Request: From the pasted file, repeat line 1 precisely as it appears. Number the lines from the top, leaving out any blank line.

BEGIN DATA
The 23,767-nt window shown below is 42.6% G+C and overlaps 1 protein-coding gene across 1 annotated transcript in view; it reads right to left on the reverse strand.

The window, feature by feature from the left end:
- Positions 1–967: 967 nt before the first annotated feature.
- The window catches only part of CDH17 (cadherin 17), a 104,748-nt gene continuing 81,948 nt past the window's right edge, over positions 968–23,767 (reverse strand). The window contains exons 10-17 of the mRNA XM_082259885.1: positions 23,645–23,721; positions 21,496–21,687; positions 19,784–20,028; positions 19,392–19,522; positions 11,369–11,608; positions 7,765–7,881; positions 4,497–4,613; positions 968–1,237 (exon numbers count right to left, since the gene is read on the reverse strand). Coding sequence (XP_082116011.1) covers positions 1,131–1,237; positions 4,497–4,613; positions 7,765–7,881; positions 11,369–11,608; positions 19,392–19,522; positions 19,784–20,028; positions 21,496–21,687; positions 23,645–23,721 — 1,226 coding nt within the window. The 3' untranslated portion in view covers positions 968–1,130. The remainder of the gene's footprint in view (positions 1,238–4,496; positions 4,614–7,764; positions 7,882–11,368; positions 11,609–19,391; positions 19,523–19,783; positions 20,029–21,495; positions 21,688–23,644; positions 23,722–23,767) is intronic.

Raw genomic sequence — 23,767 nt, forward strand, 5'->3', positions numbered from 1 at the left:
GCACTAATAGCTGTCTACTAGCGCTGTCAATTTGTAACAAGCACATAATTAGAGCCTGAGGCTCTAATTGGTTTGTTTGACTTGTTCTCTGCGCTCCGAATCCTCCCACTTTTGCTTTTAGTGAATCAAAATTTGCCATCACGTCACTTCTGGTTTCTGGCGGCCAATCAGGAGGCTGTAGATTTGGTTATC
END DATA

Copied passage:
The 23,767-nt window shown below is 42.6% G+C and overlaps 1 protein-coding gene across 1 annotated transcript in view; it reads right to left on the reverse strand.